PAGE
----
Xin Heng Feng Guo Tiao Tang (Singapore): Scratching a Noodle Itch

Meepok taMy mother and I sometimes have to do a little sneaking around when we go to our neighborhood wet market / hawker center in Singapore.

You see, if we’re spotted sitting near or even just passing by a certain noodle stall, a sweet lady will pop her head out with a wave and chirpy “Ni hao ma?” Which always makes us feel so bad we’ll drop all other breakfast plans to dutifully belly up to her counter and order a bowl of noodles.

It’s not to say that we don’t like her noodles — sometimes though, I may crave something else for breakfast. My sister, on the other hand, always craves the one dish this hawker makes — mee pok ta, a dry Teochew style dish of noodles with fishballs, fishcakes and minced meat — and has been a faithful fan for years. And that is why this mee pok lady stalks us.

Naturally, for my sister’s first breakfast after landing in Singapore, she has meepok on her mind. So, off we went …

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Ah Lim Jln. Tua Kong Branch Mee Pok (Singapore): A Spicy Noodle War

IMG_9351A minor war of sorts has been taking place not far from my home in Singapore.

In a sleepy pocket deep in the East Coast, on each side of a tiny carpark, two eateries selling the exact same dish, with very similar names, have been facing off for years now. On one side, you have the large, often more crowded Jalan Tua Kong Lau Lim stall. Across the street, there’s a tiny stall in a cozy kopitiam (coffeeshop) called Ah Lim Jln. Tua Kong Branch.

Both specialize in mee pok tar (which means “dry wide noodles”), a TeochewChinese dish featuring tagliatelle-like egg noodles tossed in a spicy chili oil gravy and topped with items like fish cakes, fish balls and minced pork.

Of these two, the larger one is talked about more — the people who run it come from one of the old and beloved mee pok families in this country, after all. Having tried both however, the smaller stall is my favorite — the gravy has more zing and it’s just a better bowl. Why? Let me tell you …

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Sin Heng Claypot Bak Koot Teh (Singapore): Peppery Pork Rib Perfection

Sin Heng Claypot Bak Kut TehThere are very few people I trust whole-heartedly when it comes to making food decisions. Especially if I’m in a city for a limited time, I find few things worse than a bad or even mediocre meal — that’s just one valuable eating slot needlessly squandered.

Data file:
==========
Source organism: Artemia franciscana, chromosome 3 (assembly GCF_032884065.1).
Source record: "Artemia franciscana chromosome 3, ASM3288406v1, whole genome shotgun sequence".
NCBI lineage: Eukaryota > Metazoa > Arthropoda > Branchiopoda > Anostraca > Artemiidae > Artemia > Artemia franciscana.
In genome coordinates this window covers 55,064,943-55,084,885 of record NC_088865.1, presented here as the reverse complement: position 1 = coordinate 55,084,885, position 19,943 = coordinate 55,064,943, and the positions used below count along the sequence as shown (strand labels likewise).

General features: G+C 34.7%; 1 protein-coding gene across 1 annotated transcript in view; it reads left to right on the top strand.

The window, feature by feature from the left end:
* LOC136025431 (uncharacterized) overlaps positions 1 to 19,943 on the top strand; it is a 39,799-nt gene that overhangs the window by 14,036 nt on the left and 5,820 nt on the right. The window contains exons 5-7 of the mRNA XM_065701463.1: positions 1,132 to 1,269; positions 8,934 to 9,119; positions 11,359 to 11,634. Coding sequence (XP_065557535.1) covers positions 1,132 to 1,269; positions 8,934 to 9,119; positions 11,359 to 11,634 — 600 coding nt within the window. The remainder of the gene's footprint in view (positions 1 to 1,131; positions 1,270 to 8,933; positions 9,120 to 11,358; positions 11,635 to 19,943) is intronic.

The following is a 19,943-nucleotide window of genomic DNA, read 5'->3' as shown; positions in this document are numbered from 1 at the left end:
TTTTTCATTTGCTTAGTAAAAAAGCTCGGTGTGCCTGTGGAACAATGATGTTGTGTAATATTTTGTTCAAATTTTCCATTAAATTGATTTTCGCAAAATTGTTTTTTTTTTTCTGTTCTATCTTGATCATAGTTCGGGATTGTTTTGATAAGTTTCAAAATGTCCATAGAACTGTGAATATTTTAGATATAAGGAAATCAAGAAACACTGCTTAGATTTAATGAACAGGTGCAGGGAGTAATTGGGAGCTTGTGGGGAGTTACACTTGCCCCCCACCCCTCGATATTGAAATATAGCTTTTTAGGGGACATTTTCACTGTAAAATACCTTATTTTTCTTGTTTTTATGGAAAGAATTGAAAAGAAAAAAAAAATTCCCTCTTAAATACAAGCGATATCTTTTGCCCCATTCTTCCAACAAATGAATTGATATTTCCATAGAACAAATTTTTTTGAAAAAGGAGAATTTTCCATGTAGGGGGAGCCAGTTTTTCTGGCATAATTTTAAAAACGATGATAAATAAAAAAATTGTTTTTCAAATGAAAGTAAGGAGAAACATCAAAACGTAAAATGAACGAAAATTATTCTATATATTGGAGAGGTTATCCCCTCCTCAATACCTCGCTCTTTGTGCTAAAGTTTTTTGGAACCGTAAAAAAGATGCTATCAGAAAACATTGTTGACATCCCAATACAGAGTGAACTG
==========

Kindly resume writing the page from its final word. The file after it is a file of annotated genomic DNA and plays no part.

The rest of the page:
In Singapore, I’m fortunate to have several food gurus — among them, I have absolute blind faith in my dear friend Willin, who has never steered me wrong. He’s a chef, after all — check out his newly revamped Wild Rocket if you haven’t — so he is particularly discerning.

When I recently mentioned to Willin that it’d been ages since I’d had bak kut teh (which means “pork bone tea”), a peppery pork rib soup that’s a favorite dish of the Teochew Chinese of Singapore (i.e. my people), he immediately had a suggestion.

“Go to Joo Chiat,” he said, referring to a small neighborhood on Singapore’s East Coast that has recently become a hotbed for eats (and Vietnamese prostitutes). “That place on Joo Chiat Road is one of the best.”

Since this was Willin, I didn’t need to think twice. As soon as we found ourselves hungry again, my mother and I headed over …

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Xin Lu Teochew Fishball Noodles (Singapore): Sampling An Old Favorite

Fishball noodlesSunday afternoon at Meiling Market in Singapore and the hawker center is bustling. Amid the hubbub and the action-packed food stalls, there is an alluring energy: The place is simply brimming with possibilities for the brunch ahead of us.

There’s the shredded chicken noodle shop round the corner, or perhaps a spot of hearty duck rice. I’m sometimes at a loss when I come here — it’s not a market I know well (yet) and my first response is often bewilderment. I can’t decide because I simply want to eat everything.

Well, the sampling of every dish here could possibly be accomplished, but that’s got to start somewhere. Today, my father has a few wise words: Go to the fishball noodle stall with the long queue, he says. It’s very good.

And so, I do …

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Mee Pok Ta: This One's For Dad

People often ask me what’s the first thing I have to eat when I step off the plane in Singapore.

It’s impossible to say because the answer really is, everything.

Right up there, though, is mee pok ta (also known as ta mee pok), a dish comprising al dente tagliatelle-like egg noodles tossed in a spicy aioli together with fishballs, sliced fishcakes, minced pork and crispy cubes of fried pork lard.

The dish has special meaning for me — in Singapore, my father and I love nothing more than to get in the car first thing in the morning and drive over to our favorite mee pok place nearby for breakfast. There, as each fiery bite of noodles sinks in, we’ll slowly wake up.

So when my international Let’s Lunch group of bloggers suggested posting a Father’s Day-inspired dish for June, mee pok came to mind. I had never attempted to make it before — it’s so inexpensive (about U.S. $1.50 or $2 a bowl) and easily found in Singapore, no one needs to bother.

In New York City, however, it’s an entirely different matter. So with a bag of fresh noodles from New York Chinatown in hand, I decided to give it my best shot …

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